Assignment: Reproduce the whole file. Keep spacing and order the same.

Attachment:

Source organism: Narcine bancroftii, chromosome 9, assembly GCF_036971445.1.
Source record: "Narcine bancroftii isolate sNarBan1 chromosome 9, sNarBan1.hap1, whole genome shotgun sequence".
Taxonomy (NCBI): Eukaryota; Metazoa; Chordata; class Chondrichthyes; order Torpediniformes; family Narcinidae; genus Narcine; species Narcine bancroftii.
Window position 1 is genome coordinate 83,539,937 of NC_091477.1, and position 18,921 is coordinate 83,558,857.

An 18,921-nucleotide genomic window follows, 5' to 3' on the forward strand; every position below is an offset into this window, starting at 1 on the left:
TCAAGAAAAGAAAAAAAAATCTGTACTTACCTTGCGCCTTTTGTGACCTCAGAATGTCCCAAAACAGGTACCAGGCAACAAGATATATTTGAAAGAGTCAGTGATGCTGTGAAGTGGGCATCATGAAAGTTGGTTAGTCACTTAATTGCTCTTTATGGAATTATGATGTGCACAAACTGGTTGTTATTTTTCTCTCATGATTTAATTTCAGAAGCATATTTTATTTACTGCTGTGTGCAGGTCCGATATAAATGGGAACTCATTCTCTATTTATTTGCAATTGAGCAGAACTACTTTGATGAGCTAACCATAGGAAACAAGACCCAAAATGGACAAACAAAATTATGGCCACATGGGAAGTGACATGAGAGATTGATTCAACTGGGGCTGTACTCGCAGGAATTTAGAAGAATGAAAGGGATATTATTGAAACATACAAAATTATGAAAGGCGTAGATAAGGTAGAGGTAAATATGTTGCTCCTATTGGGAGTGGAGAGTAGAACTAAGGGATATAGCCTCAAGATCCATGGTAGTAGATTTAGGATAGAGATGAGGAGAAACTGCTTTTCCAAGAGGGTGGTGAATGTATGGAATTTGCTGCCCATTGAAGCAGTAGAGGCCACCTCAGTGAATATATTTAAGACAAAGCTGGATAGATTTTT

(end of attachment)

Source organism: Narcine bancroftii, chromosome 9, assembly GCF_036971445.1.
Source record: "Narcine bancroftii isolate sNarBan1 chromosome 9, sNarBan1.hap1, whole genome shotgun sequence".
Taxonomy (NCBI): Eukaryota; Metazoa; Chordata; class Chondrichthyes; order Torpediniformes; family Narcinidae; genus Narcine; species Narcine bancroftii.
Window position 1 is genome coordinate 83,539,937 of NC_091477.1, and position 18,921 is coordinate 83,558,857.

An 18,921-nucleotide genomic window follows, 5' to 3' on the forward strand; every position below is an offset into this window, starting at 1 on the left:
TCAAGAAAAGAAAAAAAAATCTGTACTTACCTTGCGCCTTTTGTGACCTCAGAATGTCCCAAAACAGGTACCAGGCAACAAGATATATTTGAAAGAGTCAGTGATGCTGTGAAGTGGGCATCATGAAAGTTGGTTAGTCACTTAATTGCTCTTTATGGAATTATGATGTGCACAAACTGGTTGTTATTTTTCTCTCATGATTTAATTTCAGAAGCATATTTTATTTACTGCTGTGTGCAGGTCCGATATAAATGGGAACTCATTCTCTATTTATTTGCAATTGAGCAGAACTACTTTGATGAGCTAACCATAGGAAACAAGACCCAAAATGGACAAACAAAATTATGGCCACATGGGAAGTGACATGAGAGATTGATTCAACTGGGGCTGTACTCGCAGGAATTTAGAAGAATGAAAGGGATATTATTGAAACATACAAAATTATGAAAGGCGTAGATAAGGTAGAGGTAAATATGTTGCTCCTATTGGGAGTGGAGAGTAGAACTAAGGGATATAGCCTCAAGATCCATGGTAGTAGATTTAGGATAGAGATGAGGAGAAACTGCTTTTCCAAGAGGGTGGTGAATGTATGGAATTTGCTGCCCATTGAAGCAGTAGAGGCCACCTCAGTGAATATATTTAAGACAAAGCTGGATAGATTTTT